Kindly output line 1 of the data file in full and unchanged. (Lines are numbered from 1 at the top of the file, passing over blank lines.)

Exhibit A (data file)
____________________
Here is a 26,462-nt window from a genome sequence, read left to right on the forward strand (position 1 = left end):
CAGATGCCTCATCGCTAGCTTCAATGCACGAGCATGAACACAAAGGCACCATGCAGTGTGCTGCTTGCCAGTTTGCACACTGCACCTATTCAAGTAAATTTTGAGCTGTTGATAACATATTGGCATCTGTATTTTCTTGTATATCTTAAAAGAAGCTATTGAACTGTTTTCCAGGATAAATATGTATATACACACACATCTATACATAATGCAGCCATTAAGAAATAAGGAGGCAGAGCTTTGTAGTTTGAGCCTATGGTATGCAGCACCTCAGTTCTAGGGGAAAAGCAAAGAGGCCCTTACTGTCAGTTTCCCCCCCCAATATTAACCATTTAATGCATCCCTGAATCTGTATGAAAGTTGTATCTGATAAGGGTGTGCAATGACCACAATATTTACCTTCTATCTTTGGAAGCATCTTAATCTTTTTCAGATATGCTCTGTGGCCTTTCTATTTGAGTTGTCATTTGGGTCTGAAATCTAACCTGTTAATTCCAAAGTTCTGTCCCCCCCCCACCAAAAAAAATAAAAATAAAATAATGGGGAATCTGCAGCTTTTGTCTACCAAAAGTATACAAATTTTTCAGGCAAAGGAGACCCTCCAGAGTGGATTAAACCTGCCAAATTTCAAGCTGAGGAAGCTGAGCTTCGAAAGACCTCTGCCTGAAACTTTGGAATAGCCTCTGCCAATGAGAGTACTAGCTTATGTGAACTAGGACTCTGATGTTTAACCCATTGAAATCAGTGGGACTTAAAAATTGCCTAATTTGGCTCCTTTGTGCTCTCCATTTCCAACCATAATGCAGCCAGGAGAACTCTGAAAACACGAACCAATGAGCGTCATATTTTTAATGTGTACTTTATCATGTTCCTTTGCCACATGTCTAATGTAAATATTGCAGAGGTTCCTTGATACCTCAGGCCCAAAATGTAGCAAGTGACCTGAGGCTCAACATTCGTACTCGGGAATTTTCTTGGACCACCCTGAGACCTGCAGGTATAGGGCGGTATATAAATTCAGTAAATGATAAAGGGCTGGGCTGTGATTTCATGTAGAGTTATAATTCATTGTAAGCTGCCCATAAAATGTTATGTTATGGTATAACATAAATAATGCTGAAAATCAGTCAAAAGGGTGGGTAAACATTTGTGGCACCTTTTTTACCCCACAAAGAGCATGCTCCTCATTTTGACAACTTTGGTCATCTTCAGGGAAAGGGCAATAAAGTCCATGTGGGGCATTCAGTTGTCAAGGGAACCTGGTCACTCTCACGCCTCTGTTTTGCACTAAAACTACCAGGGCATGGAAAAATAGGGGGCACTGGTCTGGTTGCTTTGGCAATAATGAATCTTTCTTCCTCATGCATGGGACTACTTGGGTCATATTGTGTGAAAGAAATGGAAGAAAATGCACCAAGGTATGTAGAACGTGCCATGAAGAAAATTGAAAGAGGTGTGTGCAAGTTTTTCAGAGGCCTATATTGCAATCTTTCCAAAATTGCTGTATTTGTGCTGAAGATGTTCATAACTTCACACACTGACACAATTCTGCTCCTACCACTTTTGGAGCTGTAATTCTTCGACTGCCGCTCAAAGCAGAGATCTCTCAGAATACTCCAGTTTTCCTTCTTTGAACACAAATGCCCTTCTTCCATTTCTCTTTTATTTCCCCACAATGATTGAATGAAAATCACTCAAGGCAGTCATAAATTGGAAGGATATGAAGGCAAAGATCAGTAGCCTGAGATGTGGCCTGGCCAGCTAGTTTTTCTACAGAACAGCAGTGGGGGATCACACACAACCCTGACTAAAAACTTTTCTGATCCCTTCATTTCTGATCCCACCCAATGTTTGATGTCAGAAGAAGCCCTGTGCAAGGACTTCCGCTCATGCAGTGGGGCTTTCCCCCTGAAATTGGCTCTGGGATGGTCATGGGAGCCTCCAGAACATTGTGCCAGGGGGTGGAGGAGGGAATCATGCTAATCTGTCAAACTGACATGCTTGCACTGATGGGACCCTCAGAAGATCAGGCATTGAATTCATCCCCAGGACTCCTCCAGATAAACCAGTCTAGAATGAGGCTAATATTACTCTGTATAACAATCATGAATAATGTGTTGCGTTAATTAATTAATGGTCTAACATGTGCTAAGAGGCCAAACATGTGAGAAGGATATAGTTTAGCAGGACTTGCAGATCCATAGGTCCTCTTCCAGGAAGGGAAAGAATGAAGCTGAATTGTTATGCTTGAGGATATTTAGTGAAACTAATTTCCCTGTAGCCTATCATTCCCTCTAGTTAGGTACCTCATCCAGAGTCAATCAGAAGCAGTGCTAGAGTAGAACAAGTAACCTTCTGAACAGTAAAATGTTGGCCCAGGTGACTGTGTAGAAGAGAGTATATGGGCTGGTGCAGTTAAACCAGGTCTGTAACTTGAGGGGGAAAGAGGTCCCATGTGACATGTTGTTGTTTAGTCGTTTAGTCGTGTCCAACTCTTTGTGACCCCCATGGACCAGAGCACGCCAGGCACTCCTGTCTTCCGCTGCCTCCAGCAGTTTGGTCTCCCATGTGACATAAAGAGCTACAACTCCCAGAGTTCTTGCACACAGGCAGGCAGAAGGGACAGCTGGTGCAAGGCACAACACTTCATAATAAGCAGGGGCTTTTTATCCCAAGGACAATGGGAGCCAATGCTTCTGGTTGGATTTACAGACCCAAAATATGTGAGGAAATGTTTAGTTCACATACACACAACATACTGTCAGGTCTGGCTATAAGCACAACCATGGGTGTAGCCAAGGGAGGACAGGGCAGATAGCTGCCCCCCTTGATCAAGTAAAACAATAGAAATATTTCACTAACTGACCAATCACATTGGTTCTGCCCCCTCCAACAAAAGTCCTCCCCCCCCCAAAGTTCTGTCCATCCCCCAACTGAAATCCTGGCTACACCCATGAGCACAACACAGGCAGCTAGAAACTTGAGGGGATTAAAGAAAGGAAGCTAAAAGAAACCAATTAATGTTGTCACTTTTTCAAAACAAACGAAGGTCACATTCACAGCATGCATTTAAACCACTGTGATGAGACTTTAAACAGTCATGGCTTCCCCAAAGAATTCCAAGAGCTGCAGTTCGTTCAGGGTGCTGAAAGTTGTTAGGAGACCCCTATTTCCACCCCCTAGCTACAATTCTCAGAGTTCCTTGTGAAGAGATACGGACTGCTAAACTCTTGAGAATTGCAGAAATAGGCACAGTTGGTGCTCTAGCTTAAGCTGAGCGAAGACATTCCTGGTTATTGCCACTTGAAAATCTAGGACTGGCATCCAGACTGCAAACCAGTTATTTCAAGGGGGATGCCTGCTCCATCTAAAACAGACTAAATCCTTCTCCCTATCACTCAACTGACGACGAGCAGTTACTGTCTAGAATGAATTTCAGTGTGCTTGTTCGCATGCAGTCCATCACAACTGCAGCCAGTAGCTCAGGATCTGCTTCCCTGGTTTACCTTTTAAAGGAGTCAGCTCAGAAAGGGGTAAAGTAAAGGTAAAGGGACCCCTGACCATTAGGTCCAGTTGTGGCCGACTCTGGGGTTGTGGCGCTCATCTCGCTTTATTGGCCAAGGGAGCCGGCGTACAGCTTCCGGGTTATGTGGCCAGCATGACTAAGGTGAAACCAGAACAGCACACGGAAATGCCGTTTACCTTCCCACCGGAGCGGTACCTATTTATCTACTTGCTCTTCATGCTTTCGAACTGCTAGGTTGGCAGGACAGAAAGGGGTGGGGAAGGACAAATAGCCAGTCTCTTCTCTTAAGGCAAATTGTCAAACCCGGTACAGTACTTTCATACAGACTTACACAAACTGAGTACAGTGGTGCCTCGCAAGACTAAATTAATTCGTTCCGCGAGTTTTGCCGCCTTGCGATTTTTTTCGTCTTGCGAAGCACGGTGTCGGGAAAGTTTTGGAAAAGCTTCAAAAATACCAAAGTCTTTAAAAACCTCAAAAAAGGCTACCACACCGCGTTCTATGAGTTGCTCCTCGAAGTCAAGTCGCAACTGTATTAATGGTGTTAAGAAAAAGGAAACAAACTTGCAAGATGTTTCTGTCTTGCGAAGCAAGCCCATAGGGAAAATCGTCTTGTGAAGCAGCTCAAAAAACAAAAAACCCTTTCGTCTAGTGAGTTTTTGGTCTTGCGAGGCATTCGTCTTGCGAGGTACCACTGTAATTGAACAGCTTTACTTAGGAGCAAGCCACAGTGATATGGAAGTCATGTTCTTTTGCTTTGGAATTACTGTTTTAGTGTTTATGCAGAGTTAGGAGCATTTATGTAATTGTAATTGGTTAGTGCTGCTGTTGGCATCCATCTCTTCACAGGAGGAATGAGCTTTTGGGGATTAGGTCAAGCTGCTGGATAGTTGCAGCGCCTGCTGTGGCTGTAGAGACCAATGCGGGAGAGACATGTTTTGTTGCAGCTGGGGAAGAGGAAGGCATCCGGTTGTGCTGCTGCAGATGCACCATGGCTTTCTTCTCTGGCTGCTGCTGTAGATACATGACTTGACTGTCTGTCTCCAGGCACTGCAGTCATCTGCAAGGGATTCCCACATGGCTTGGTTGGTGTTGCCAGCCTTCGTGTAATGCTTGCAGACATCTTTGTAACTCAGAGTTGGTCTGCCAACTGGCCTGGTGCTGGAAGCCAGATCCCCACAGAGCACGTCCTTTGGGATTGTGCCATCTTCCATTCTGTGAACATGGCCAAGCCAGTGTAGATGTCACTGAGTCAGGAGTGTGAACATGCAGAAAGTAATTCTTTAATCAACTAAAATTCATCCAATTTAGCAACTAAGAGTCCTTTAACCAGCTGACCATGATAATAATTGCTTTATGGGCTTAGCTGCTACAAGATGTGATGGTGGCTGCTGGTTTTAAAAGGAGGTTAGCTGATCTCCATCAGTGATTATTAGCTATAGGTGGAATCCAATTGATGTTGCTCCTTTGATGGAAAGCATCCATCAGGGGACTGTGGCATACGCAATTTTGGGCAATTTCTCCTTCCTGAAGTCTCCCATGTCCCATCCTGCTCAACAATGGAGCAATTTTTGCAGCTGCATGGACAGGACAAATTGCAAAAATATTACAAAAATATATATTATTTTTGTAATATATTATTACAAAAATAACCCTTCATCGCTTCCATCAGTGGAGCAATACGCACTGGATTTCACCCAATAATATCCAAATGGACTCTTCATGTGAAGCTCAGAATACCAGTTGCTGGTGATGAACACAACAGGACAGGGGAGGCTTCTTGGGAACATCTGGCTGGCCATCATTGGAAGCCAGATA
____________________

Here is a 26,462-nt window from a genome sequence, read left to right on the forward strand (position 1 = left end):